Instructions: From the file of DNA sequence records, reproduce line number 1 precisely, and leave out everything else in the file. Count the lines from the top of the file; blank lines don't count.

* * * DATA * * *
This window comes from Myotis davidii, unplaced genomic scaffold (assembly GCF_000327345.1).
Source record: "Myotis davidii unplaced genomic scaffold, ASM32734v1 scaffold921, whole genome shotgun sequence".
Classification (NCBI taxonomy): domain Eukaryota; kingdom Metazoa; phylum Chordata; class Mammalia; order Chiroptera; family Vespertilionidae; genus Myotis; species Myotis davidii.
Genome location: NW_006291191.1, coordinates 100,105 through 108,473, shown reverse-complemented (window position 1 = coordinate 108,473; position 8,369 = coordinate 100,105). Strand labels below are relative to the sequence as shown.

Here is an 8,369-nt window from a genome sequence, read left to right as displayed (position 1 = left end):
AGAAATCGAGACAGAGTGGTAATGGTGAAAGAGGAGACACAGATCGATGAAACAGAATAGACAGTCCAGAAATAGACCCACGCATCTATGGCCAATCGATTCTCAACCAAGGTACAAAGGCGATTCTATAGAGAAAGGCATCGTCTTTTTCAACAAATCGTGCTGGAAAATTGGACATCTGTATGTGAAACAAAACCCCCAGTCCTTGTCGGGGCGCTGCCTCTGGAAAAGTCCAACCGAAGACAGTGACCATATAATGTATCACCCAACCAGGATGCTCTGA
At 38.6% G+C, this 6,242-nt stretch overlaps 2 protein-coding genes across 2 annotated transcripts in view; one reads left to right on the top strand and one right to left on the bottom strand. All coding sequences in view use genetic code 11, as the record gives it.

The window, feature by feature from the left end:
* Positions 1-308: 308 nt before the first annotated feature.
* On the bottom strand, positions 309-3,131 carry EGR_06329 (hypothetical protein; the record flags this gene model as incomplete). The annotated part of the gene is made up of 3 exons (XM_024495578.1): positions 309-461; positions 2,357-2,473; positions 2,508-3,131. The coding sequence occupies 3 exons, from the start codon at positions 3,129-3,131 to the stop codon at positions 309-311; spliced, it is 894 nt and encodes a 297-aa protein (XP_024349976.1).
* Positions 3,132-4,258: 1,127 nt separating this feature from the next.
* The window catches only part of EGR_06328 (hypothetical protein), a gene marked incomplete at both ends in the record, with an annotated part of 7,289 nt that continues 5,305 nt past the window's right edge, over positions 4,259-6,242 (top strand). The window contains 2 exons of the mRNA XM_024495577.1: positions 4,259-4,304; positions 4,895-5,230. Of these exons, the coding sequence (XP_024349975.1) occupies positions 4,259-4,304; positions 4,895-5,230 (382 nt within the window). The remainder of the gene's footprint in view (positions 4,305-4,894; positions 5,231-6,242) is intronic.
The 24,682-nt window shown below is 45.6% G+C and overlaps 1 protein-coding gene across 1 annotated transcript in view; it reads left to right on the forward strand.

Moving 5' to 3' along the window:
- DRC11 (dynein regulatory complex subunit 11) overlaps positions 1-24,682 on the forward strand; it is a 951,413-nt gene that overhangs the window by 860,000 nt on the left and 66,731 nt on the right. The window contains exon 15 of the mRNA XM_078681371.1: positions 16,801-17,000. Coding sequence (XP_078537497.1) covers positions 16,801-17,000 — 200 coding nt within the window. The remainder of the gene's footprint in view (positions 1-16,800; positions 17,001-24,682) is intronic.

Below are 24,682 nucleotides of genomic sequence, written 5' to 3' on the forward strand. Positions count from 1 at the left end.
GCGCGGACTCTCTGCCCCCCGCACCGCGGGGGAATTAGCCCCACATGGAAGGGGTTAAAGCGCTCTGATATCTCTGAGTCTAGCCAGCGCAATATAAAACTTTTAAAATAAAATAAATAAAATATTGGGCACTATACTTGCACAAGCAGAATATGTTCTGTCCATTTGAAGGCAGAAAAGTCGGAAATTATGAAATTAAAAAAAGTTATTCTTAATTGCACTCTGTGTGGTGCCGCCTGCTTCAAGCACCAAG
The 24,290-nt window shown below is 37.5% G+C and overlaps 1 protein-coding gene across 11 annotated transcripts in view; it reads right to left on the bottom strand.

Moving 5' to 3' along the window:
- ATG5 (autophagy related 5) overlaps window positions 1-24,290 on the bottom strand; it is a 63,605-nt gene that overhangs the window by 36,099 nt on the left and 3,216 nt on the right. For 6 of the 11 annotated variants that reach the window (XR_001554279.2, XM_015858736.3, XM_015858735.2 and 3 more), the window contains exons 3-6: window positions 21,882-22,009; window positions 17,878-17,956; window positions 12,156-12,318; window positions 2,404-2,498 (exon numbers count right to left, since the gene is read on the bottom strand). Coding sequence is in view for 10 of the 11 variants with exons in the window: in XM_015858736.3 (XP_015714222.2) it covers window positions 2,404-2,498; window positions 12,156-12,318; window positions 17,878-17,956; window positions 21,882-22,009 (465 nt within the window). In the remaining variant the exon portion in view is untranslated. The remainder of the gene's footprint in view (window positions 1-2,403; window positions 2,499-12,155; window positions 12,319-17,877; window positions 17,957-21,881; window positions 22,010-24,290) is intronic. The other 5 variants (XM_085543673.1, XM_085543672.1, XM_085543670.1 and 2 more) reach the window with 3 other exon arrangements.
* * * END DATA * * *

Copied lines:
This window comes from Myotis davidii, unplaced genomic scaffold (assembly GCF_000327345.1).